Cramer & Del George
Snow White and Postpartum Depression—Evelyn Alva Hidalgo, Guest Blogger
Updated: Jan 29, 2021
Today, we share a post by a student in our Fall 2020 Introduction to the Fairy Tale course.
My name is Evelyn Alva Hidalgo. I have a B.A. in Anthropology, and I am a new mom who became a stay-at-home mom. I have a love-hate relationship with fairy tale and mythology, which I write about in my blogs (linked here in my bio).
Snow White is a young girl who is pursued and almost killed by a jealous woman. In different versions, the antagonist is represented by a mother figure who is an evil queen, an aunt, an older woman, or a witch who resents Snow White’s youth and beauty. As Maria Tatar explains in The Classic Fairy Tales, “Early versions of the Grimms’ ‘Little Snow White’ pit a biological mother against her daughter” (84). This early story portrays a woman turned evil, whose change in character I attribute to her suffering from postpartum depression (PPD). As a biological mother with PPD, she could have resentful feelings toward her own daughter. This character was later split into two to preserve a positive image of mothers. However, this splitting is a failure to recognize the changes a young, beautiful, and benevolent woman can have after giving birth, and dealing with PPD.
Women are expected to recover from birth and go “back to normal” in about six weeks, keep up their work and home, and quickly regain a nice body. The reality is many struggle with their newfound identity as mothers and develop PPD, and those who cannot keep up with the standards face lots of criticism. PPD symptoms include fatigue, fear, anger, difficulty bonding with the baby, and even unwanted and intrusive thoughts.
The story of Snow White starts with her mother who is shown reaching maturity at the start of the story. In the Grimms' version, “she pricked her finger with the needle, and three drops of blood fell upon the snow,” which represents sex and the blood that indicates she is a woman. “After that she had a little daughter… and the Queen died.” The queen has sex, gives birth, and the young-virgin girl she was dies and becomes a mature woman, the mother.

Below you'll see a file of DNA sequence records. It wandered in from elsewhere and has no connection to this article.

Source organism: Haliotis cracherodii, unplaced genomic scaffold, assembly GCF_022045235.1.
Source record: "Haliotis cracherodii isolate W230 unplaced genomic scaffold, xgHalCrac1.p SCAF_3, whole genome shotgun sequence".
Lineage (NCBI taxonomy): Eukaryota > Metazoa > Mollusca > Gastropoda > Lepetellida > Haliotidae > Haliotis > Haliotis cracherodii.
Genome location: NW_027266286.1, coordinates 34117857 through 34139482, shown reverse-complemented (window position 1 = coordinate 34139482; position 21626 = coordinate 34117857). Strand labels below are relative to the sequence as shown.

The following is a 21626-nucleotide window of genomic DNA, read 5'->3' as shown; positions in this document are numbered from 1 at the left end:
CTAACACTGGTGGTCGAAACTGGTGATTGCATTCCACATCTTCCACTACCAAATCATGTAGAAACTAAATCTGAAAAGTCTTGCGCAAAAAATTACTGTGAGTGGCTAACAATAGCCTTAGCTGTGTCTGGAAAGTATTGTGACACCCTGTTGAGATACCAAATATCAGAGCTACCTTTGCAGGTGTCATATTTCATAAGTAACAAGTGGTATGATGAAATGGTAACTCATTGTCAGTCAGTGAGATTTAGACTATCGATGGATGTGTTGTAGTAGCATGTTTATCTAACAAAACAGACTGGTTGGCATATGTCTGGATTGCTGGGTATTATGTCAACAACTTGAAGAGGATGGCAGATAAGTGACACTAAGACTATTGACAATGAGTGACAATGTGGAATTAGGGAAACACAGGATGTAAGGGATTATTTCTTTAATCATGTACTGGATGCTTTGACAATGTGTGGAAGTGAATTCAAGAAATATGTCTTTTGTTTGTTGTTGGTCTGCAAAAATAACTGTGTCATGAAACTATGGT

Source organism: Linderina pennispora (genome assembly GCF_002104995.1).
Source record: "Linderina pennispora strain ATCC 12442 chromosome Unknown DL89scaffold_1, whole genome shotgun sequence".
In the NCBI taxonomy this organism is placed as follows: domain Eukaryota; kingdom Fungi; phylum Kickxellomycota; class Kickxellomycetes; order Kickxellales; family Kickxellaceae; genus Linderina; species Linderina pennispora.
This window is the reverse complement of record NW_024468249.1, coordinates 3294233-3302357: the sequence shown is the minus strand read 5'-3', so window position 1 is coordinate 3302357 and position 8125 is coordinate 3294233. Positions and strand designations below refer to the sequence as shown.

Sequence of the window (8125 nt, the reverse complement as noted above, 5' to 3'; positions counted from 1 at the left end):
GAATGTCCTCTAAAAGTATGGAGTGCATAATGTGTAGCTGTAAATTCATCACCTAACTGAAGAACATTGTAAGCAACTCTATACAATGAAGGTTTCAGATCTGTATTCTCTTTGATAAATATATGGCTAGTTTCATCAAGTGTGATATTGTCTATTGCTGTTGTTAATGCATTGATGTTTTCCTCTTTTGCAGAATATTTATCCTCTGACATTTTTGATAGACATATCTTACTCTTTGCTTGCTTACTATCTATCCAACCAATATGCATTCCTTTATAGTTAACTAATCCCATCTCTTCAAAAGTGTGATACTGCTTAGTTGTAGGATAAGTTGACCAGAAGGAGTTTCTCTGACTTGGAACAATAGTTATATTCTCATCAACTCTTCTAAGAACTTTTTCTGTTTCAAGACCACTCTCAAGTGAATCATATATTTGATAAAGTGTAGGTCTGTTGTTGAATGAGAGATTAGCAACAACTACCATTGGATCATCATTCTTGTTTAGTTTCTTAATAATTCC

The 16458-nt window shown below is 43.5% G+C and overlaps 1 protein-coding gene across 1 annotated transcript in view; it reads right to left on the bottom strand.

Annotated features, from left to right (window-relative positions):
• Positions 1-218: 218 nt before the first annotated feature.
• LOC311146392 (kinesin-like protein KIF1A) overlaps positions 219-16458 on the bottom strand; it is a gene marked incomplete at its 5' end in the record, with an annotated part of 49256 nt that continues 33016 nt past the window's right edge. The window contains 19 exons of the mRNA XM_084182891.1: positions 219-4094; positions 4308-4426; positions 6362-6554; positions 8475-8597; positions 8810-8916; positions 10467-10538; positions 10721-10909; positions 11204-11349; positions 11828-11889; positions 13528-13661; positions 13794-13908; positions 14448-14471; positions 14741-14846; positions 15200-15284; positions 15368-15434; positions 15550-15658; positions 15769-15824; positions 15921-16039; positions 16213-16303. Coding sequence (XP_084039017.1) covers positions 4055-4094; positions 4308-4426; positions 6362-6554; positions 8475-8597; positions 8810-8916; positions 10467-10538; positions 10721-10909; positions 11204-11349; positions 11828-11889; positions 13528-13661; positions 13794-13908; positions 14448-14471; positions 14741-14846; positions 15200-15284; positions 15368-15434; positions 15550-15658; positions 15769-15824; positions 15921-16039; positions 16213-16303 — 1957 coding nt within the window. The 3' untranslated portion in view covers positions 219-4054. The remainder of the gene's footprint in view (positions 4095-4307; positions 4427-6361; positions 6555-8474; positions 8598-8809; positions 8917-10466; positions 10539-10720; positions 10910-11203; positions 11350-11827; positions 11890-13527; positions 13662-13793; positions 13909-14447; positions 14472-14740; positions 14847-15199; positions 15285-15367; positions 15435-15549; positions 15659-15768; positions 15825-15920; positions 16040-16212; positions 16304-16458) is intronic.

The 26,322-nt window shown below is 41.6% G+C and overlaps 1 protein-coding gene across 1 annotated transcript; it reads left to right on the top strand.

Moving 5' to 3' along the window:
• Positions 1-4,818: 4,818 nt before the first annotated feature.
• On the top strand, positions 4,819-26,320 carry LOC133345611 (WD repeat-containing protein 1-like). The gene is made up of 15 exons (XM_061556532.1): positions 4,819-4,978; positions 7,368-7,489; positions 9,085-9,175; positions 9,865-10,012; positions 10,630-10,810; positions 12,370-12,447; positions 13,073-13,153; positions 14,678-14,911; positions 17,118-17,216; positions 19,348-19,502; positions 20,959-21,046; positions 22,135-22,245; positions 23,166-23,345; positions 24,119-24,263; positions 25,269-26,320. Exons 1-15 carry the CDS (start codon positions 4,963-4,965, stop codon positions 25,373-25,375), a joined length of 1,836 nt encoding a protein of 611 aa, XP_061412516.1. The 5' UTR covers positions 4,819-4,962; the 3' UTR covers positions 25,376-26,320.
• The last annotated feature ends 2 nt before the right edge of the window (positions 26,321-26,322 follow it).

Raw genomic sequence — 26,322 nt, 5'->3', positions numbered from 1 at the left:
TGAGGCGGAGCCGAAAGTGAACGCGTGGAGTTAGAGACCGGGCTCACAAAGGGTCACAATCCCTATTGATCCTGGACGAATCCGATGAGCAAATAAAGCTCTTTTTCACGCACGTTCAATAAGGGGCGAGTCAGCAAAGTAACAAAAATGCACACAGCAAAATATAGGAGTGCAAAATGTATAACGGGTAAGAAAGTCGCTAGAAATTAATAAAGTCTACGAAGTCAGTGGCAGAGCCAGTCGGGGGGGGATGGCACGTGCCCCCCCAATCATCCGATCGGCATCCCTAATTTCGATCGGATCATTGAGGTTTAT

The mother figure is in conflict with Snow White because Snow White is a girl who grows in beauty and provokes jealousy. However, outside forces create this resentment in the mother. A new mom gets visitors, but they only come to see the new baby. Many people shower the baby with endearments, gifts, and attention, which can make a mother a little jealous and lonely. These actions are represented in the story as the magic mirror. The mirror reflects the changed queen as well as society telling her how beautiful Snow White is. Also, the father is not around in the story. This is not questioned since the father figure used to be the provider for the home, and he would be away working while the mother tended the home and the children.
A young mother, alone with a newborn, an absent father, and the society pressing her to be the beautiful young queen she was before pregnancy, creates a perfect scenario for PPD. The child gets admiration, grows older, and blooms in beauty and intelligence. On the other hand, the mother is isolated, growing old and tired.
In the end, it is the apple that “kills” Snow White. The apple, forbidden fruit, red, plump, and full of seeds, represents the womb of a woman ready for children. Because of this apple, Snow White is finally the beautiful, quiet, motionless woman ready for society and for a prince.
The queen finally got rid of the little girl, Snow White became a woman and married her prince to become an evil queen herself… I mean a mother.